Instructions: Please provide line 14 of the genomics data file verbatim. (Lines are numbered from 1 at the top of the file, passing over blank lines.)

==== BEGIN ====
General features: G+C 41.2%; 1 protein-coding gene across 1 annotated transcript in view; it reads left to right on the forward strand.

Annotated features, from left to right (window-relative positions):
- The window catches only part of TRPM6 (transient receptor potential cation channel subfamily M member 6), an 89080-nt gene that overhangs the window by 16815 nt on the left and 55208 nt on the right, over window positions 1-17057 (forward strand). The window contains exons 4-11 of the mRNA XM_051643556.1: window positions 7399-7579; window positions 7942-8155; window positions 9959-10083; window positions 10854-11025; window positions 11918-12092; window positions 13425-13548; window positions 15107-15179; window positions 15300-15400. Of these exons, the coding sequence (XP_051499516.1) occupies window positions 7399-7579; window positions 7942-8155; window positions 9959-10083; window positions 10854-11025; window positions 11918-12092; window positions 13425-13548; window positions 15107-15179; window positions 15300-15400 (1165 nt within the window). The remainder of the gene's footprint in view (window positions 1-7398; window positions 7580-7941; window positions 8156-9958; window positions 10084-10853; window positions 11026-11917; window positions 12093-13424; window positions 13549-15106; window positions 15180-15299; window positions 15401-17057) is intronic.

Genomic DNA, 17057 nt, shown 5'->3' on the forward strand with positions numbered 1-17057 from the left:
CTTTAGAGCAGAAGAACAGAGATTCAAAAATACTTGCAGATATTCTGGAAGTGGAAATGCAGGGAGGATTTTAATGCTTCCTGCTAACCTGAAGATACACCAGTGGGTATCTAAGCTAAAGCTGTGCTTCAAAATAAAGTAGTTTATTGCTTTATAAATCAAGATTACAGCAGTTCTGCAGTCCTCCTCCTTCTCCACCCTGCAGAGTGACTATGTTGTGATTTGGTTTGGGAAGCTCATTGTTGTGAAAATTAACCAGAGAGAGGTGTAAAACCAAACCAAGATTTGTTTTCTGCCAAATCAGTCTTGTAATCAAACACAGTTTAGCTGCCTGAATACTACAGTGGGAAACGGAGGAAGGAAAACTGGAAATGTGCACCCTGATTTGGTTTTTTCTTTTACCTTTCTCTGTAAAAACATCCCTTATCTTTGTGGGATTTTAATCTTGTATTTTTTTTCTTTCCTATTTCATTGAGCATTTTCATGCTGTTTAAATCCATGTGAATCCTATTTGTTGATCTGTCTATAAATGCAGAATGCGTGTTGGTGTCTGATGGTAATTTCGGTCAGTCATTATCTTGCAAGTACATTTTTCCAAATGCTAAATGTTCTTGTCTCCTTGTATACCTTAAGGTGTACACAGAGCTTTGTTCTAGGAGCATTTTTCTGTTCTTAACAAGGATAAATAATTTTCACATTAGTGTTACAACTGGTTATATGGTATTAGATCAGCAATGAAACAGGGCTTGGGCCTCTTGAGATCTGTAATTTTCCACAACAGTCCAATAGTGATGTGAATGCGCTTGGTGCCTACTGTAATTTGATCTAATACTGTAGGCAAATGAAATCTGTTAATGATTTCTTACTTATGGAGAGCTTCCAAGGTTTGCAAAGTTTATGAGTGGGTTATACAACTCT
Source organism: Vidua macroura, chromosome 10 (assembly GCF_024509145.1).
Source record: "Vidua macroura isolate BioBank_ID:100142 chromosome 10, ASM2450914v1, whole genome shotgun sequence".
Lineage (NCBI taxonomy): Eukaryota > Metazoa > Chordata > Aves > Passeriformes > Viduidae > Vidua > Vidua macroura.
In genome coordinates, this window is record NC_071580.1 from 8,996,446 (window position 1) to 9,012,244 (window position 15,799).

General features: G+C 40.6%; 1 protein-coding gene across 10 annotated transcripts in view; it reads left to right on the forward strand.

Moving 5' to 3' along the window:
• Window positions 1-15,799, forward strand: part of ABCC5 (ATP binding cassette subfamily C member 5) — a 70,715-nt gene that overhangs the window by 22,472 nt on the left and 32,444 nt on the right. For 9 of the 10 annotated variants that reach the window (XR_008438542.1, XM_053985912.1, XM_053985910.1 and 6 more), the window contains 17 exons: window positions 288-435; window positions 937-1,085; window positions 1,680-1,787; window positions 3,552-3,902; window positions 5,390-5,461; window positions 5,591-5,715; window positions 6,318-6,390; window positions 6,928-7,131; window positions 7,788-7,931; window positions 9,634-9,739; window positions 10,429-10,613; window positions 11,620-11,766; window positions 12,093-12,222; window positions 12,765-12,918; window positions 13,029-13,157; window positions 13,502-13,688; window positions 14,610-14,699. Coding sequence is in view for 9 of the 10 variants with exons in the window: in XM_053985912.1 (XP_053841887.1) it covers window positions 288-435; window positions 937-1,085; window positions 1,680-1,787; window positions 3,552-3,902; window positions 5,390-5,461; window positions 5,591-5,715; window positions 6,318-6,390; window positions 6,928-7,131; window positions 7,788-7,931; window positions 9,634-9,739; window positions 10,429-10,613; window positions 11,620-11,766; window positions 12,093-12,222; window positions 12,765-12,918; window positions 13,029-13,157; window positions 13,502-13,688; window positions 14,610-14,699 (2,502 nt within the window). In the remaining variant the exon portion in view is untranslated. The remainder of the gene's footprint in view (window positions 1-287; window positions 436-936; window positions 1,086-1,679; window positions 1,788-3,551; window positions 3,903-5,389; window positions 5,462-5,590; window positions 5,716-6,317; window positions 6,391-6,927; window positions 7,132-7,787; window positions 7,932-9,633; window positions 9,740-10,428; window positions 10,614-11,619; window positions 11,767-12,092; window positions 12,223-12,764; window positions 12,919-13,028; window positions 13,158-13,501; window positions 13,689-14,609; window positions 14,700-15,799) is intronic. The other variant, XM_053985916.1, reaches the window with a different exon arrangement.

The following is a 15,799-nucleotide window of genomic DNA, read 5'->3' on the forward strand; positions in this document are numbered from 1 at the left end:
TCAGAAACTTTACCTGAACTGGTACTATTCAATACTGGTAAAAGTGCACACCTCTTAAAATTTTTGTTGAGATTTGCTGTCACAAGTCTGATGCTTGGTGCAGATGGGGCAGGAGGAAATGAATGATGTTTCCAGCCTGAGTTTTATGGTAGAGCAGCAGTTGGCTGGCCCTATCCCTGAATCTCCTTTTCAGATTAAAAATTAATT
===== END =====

TCAGAAACTTTACCTGAACTGGTACTATTCAATACTGGTAAAAGTGCACACCTCTTAAAATTTTTGTTGAGATTTGCTGTCACAAGTCTGATGCTTGGTGCAGATGGGGCAGGAGGAAATGAATGATGTTTCCAGCCTGAGTTTTATGGTAGAGCAGCAGTTGGCTGGCCCTATCCCTGAATCTCCTTTTCAGATTAAAAATTAATT